International Medical Corps was asked by the US Office of Foreign Disaster Assistance (OFDA) to lead CAR’s Community Engagement Committee, a consortium that also includes Oxfam, the Danish Refugee Council and Concern Worldwide, to support the country’s COVID-19 response. In collaboration with CAR’s Ministry of Health, the committee is organizing and coordinating efforts between NGOs and donor communities on COVID-19 activities, to ensure that there are no gaps or overlaps in programming. Currently, to the relief of the humanitarian community, there are no recorded cases in the PK3 displacement camp. Our CAR team has submitted a proposal to implement COVID-19 response activities in CAR’s capital city of Bangui and will target more than 373,500 community members. The program will strengthen response capacity for COVID-19 detection at the primary healthcare level, improve community hygiene activities and improve psychosocial support for infected patients and their communities. The program will also target a large number of children who live on the streets and represent a very large and vulnerable portion of CAR’s urban youth.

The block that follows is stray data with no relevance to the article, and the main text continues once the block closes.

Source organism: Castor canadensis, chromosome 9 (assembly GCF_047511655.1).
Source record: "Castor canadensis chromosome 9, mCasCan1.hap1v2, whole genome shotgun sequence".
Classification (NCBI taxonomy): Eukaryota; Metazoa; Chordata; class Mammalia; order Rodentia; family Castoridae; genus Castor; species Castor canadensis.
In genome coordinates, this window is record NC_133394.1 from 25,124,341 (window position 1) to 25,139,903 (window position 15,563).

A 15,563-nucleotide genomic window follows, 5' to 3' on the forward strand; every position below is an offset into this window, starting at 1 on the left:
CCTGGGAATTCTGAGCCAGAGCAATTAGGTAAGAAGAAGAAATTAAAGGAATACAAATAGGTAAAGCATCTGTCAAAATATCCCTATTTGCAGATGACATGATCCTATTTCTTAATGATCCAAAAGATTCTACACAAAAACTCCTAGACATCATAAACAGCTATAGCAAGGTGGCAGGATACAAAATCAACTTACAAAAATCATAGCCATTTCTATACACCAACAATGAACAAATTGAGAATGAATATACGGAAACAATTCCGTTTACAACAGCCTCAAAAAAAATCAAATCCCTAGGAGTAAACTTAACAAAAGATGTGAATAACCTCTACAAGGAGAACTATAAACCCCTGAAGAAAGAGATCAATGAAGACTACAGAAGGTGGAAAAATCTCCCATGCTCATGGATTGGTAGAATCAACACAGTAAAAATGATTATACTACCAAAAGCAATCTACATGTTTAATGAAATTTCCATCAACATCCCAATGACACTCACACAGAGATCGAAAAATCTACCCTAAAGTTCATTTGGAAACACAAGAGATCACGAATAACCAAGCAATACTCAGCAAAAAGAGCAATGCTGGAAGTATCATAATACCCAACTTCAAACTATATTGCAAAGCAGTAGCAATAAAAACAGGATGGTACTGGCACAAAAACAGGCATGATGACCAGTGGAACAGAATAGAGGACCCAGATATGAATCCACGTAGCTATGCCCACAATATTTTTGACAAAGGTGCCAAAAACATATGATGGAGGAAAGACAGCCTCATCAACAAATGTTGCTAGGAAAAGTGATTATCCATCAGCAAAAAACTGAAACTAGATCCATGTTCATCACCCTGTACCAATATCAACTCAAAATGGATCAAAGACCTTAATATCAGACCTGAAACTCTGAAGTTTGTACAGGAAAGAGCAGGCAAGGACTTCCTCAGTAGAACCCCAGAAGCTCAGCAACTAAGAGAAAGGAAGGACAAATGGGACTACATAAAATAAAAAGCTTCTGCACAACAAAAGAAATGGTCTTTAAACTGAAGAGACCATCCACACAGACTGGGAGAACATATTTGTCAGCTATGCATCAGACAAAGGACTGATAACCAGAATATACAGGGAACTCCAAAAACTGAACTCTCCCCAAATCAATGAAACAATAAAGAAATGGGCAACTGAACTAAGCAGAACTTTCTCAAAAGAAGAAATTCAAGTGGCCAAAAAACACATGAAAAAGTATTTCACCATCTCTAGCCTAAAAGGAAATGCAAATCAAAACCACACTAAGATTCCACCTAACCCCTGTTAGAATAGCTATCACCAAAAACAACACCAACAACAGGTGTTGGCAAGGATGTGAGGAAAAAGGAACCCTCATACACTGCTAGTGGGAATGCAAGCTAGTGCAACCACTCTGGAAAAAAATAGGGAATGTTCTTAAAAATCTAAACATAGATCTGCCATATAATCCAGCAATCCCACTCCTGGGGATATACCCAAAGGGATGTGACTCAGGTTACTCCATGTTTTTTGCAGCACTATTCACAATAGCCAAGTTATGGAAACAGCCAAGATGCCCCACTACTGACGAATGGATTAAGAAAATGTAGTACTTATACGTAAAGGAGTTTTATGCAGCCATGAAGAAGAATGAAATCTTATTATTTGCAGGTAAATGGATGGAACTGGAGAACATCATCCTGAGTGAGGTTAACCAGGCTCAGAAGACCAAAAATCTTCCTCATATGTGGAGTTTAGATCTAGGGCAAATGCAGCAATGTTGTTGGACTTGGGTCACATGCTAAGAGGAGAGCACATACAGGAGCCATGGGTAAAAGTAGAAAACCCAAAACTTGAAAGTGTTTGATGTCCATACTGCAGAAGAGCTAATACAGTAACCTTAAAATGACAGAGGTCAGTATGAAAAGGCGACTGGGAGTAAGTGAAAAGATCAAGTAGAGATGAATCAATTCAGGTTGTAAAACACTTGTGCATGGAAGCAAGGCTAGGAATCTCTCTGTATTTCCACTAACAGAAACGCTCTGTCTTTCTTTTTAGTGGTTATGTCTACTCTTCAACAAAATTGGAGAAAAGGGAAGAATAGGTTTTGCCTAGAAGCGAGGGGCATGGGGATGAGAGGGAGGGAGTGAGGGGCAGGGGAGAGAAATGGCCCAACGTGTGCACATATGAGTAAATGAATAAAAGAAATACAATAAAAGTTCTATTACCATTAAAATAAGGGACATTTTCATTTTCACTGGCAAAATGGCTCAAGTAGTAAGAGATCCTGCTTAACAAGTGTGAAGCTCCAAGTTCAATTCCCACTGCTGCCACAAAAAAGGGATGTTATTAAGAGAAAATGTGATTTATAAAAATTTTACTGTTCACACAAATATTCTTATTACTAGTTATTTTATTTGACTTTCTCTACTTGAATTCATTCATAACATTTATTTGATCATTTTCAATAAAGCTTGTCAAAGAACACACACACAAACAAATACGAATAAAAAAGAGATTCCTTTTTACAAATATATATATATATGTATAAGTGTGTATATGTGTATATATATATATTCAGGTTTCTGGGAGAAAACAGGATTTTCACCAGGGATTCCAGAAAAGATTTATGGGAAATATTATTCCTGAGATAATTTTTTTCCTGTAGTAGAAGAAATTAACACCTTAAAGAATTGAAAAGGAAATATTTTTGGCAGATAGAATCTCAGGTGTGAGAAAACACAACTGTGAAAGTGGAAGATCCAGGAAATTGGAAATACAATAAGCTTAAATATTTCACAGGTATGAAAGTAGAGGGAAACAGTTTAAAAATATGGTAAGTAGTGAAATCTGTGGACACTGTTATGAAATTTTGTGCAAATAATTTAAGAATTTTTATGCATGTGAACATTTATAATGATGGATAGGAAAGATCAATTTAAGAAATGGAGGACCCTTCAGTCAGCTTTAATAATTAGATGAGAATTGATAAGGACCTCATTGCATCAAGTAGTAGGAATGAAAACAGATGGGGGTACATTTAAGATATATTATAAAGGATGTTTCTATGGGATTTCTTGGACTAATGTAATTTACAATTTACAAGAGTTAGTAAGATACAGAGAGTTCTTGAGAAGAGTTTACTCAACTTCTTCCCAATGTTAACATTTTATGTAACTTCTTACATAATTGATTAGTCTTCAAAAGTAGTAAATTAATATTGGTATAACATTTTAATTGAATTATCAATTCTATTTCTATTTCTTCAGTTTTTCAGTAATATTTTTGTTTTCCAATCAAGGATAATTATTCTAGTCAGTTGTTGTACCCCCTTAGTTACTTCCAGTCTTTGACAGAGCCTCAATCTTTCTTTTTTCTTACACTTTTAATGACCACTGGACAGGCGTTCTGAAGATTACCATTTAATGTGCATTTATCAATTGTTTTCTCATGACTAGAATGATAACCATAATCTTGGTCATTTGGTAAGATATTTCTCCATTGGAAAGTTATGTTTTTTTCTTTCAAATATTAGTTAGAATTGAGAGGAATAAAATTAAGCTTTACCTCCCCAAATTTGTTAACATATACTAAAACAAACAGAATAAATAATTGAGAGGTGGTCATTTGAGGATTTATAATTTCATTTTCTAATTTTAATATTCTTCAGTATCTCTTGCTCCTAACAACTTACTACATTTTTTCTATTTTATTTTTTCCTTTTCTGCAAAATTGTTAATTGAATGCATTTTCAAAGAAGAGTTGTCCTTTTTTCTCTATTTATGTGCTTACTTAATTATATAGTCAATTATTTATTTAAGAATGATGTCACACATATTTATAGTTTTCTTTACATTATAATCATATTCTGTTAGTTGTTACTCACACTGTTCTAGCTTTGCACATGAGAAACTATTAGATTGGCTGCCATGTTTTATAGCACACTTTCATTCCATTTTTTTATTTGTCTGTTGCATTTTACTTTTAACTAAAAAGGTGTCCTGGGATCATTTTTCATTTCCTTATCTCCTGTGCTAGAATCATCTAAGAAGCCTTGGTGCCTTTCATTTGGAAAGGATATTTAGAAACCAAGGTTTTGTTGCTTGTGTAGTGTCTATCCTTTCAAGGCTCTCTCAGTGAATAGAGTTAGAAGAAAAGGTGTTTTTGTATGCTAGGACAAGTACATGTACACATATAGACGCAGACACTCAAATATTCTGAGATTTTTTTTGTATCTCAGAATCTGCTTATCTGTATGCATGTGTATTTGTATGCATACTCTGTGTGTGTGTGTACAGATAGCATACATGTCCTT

The Chad country mission closed in June 2020. Before the closing, International Medical Corps completed a two-month project responding to COVID-19 at Chad’s UNION district hospital in Ndjamena. Our team trained 50 Ministry of Health staff on how to use PPE, how to detect COVID-19 symptoms and triage patients, and how to implement IPC measures. In addition, our team provided 10,060 non-sterile gloves, 600 gowns, 1,240 pieces of soap, 120 units of bleach, 650 face masks, 10 bottles of hand sanitizer gel and 20 pairs of protective scrubs to the hospital.


Democratic Republic of the Congo